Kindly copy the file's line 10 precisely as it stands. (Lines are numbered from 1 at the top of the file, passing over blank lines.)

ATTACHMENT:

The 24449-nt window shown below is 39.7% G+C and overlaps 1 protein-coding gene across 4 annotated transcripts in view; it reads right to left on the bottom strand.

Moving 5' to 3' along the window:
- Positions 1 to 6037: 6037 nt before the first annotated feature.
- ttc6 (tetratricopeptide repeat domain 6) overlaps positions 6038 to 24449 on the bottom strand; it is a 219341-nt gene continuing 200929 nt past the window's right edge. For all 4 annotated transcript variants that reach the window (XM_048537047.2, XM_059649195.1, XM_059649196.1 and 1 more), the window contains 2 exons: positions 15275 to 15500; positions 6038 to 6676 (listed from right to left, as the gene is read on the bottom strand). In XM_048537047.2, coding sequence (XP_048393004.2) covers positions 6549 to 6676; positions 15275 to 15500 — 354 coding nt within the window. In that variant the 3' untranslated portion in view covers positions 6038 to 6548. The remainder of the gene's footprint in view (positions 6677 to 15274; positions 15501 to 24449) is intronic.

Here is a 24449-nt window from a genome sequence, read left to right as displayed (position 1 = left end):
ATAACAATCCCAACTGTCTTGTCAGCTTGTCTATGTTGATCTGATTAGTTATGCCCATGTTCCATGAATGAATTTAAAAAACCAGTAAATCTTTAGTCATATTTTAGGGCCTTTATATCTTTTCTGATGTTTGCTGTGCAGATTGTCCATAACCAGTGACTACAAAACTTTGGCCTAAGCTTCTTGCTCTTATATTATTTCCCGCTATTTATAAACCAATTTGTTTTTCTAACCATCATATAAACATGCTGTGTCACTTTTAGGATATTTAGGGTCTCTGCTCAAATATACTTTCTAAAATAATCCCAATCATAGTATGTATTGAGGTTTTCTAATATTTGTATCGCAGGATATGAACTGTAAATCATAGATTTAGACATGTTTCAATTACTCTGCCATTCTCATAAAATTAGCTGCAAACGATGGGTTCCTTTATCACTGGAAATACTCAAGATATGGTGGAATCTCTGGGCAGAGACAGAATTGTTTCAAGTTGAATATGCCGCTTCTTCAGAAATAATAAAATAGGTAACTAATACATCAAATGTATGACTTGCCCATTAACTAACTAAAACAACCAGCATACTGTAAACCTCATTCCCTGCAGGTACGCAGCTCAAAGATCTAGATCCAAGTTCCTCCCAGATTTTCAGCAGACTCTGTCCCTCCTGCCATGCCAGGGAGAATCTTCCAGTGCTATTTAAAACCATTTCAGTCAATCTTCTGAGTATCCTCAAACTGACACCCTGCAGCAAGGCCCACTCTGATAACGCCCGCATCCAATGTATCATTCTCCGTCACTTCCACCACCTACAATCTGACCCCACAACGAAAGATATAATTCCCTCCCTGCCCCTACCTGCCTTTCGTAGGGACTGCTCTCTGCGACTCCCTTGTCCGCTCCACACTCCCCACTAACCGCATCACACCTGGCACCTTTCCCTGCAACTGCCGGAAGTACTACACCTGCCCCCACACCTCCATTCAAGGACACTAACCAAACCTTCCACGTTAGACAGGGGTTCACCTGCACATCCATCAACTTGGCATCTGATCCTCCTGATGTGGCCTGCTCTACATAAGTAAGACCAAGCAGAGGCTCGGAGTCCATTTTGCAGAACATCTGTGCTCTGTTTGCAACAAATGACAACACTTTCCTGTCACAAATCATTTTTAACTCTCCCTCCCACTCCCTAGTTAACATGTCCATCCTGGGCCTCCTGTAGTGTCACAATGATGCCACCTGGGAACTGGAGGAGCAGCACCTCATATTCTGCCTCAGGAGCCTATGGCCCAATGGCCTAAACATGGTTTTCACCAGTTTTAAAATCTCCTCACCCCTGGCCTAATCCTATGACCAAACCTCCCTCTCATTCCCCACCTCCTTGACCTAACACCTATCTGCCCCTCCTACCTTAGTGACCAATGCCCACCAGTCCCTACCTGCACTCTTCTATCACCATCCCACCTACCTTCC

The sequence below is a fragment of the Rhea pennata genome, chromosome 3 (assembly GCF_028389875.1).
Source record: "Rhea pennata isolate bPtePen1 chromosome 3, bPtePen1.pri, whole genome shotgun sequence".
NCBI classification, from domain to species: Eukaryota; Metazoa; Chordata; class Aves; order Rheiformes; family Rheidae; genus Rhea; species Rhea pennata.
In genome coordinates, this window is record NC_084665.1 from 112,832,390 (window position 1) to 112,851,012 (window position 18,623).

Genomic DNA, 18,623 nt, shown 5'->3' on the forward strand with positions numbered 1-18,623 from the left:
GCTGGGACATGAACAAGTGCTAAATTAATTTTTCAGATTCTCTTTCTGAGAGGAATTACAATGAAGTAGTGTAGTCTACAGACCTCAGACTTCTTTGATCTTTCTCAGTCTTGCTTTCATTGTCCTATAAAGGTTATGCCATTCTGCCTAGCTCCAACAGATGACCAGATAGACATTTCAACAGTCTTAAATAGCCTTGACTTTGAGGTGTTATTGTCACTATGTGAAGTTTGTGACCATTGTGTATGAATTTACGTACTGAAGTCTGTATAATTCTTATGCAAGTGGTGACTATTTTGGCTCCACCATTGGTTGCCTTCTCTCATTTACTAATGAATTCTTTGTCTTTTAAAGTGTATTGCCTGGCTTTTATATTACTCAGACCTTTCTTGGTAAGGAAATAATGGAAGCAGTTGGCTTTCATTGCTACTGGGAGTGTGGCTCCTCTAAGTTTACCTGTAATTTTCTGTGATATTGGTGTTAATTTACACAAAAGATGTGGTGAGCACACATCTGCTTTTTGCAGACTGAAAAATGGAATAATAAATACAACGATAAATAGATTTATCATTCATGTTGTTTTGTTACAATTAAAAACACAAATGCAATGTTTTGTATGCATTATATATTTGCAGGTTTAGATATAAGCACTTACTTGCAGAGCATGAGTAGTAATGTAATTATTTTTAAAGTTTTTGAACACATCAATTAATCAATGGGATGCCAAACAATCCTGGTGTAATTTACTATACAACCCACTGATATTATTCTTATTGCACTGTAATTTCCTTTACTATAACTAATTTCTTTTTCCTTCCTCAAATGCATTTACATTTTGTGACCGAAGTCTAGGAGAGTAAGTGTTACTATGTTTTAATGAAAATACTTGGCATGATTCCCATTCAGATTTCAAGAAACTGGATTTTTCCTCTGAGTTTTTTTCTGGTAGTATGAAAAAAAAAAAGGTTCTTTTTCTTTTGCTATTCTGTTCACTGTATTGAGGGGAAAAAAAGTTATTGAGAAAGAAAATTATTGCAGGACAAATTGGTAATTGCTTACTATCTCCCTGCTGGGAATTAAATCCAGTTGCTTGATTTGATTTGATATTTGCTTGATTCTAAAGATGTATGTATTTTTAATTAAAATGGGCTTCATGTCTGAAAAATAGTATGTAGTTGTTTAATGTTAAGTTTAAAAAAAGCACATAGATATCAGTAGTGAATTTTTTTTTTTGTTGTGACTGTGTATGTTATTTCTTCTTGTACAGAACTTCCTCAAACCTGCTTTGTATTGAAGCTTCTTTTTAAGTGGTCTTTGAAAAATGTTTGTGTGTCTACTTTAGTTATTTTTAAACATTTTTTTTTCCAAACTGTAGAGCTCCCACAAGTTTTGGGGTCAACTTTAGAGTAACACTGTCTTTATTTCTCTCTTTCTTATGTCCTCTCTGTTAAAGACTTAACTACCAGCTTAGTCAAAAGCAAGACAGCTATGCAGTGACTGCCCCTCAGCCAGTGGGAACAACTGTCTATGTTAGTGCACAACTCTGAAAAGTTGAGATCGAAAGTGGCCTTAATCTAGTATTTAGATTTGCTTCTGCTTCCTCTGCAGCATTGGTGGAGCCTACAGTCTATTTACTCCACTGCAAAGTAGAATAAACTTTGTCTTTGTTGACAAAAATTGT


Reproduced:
In genome coordinates, this window is record NC_084665.1 from 112,832,390 (window position 1) to 112,851,012 (window position 18,623).